by Ned Vizzini
More bests from 2006. Today’s list is from Ned Vizzini.
1. The Condemned,
by Noah Cicero: Vicious indie thrash (yeah, even though it’s not an
album) from a firebrand talent in Youngstown, OH. Insane short stories
of sex with coked-up strippers. Noah is a fantastic live performer as
well, and is the author of a few other books on independent presses just
starting to get the attention he deserves. Support his work because I
think he’s still delivering pizzas to make the bills! Read my review of The Condemned at Bookslut: http://www.bookslut.com/fiction/2006_11_010308.php.
2. What Is The What, by Dave Eggers: Eggers continues on the path that You Shall Know Our Velocity
(2002) established with his least-gimmicky, most moving novel yet. Here
is a list of the parts of the book that made me weep or have a powerful
stomach reaction: 1. the hunger-ravaged Sudanese refugee boys swarming
over an elephant carcass, plunging into it, and eating the meat raw. 2.
the hero’s love of his girlfriend’s glasses; without them, she is too
beautiful; only when she has them on can he believe that she’s really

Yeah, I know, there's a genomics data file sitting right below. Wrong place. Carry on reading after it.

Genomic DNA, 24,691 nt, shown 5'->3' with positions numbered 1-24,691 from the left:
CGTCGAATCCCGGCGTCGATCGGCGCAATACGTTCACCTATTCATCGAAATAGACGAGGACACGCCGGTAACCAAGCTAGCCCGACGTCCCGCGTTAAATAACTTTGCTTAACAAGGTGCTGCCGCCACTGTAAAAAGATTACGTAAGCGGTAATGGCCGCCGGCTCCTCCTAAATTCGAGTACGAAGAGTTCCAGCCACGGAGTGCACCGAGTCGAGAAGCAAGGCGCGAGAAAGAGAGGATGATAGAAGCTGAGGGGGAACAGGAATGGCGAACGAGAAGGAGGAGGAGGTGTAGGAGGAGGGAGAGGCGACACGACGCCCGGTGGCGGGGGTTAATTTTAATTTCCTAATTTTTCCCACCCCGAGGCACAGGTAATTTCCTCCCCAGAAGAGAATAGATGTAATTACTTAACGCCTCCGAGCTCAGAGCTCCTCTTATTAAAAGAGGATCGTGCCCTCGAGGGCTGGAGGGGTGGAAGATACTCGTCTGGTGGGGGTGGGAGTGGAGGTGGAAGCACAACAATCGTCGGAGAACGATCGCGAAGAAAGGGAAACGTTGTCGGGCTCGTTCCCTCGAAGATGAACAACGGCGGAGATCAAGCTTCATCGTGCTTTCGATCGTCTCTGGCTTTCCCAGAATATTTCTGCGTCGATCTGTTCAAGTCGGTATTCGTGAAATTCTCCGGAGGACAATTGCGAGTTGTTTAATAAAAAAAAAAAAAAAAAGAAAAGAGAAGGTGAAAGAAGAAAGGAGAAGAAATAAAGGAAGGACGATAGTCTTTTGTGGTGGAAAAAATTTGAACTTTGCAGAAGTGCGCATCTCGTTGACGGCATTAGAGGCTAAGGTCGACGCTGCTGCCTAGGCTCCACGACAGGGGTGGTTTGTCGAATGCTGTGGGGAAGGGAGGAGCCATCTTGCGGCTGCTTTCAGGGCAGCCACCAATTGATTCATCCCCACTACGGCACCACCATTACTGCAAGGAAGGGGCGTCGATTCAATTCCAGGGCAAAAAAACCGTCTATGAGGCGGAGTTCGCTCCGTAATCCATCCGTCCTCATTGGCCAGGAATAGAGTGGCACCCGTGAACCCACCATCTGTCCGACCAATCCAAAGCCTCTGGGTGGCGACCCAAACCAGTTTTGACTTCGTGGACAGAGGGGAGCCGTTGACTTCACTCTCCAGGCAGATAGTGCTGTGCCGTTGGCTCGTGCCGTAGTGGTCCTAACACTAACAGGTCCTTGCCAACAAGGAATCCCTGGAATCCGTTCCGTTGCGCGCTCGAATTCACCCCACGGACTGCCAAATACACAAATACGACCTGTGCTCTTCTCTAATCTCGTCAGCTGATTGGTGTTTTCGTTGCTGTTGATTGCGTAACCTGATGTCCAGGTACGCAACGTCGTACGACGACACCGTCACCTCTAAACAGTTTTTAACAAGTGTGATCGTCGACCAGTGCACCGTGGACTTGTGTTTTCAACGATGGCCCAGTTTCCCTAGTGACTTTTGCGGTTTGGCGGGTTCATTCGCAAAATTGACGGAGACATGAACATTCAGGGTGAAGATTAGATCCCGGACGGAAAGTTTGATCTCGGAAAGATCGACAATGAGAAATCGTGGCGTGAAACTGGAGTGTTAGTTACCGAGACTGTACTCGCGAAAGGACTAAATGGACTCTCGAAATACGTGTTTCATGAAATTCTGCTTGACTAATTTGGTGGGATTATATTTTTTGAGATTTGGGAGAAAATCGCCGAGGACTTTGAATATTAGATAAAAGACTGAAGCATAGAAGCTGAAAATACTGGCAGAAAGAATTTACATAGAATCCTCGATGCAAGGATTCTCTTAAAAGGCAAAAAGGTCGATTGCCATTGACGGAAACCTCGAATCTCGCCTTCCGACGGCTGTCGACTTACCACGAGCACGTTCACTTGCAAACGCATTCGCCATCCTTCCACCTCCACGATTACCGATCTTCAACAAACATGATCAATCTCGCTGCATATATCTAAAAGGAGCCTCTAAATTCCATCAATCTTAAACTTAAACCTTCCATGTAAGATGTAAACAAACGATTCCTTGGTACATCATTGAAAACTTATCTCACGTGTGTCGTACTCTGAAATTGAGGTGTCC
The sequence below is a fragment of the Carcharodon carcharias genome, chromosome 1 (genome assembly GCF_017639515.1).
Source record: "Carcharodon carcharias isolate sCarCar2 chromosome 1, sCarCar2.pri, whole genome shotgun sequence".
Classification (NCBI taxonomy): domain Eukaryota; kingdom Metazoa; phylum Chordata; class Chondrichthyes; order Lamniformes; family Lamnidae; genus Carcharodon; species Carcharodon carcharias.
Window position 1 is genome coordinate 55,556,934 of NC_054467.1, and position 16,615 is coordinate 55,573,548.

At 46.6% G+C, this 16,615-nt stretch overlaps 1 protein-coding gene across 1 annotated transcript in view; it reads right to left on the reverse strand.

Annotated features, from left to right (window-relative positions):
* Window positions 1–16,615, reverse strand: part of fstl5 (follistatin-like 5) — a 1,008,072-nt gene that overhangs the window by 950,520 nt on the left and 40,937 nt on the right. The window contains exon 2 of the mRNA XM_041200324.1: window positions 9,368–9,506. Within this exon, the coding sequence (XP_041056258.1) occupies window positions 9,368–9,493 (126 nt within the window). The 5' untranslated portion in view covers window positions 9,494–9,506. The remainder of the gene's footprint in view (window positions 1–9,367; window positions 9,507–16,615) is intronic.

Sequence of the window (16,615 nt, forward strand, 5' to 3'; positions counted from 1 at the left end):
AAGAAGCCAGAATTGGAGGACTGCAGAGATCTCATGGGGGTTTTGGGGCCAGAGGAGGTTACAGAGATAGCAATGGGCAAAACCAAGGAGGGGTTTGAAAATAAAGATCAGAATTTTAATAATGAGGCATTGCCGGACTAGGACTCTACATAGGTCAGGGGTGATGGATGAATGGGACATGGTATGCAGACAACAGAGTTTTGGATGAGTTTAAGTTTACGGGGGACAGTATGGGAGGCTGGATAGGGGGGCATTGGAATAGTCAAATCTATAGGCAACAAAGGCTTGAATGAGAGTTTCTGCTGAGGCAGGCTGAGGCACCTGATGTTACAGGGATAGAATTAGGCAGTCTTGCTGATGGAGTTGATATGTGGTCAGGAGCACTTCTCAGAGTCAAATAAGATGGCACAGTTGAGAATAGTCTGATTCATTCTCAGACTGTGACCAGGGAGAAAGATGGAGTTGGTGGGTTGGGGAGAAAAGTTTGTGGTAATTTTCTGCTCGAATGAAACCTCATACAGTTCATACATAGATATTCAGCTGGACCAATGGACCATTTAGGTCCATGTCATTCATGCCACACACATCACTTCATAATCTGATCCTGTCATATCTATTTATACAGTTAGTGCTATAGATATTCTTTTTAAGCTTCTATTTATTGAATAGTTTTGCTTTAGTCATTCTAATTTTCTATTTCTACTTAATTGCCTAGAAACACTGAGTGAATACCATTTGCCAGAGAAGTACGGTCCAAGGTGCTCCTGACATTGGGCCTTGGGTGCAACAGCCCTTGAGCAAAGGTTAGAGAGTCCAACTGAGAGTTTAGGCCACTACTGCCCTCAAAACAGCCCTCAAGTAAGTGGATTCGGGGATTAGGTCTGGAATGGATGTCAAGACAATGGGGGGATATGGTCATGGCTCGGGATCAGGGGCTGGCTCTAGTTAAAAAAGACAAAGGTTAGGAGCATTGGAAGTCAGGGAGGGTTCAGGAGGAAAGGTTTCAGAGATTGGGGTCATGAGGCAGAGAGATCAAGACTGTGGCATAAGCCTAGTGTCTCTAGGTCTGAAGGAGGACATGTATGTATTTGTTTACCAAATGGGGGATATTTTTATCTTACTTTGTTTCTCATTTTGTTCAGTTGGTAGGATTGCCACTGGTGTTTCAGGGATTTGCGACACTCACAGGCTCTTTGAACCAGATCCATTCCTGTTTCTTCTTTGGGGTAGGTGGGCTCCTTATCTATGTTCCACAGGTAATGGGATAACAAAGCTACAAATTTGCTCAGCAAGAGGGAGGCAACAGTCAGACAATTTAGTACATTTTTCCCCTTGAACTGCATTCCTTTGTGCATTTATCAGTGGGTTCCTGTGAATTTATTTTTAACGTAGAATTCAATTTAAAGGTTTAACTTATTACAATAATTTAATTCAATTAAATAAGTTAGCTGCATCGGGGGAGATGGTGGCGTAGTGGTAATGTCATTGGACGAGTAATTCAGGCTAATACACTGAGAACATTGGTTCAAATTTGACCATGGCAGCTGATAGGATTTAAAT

his. 3. two teenage Sudanese teens, let loose in a shopping mall for the
first time, picking a supermarket’s bicycle aisle as the spot for a
40-minute kiss. 4. an abandoned baby puckering at its mother’s dead
breast. 5. boys running after planes looking for food and getting bombs
3. Tyrell, by Coe Booth: A
born-and-bred-in-the-Bronx badass writes a young adult debut that pulls
off many tricks. First, it’s written from the perspective of the
15-year-old titular character, and anyone who’s tried to write from the
POV of the opposite sex can attest to what a skill this is. Second, it
does a better job with contemporary ghetto slang than anything I’ve read
in ages. And finally, it’s tightly plotted, moving, and dappled with
beautiful phrasing, much of it based around weed, hos, and prison. I
reviewed this one, too: http://nedvizzini.com/other_writing_sump/tyrell_review.htm.
it! I didn’t read as much as I would have liked this year, and I caught
up on some older things I wanted to read. But three is always a
powerful number. Until next year.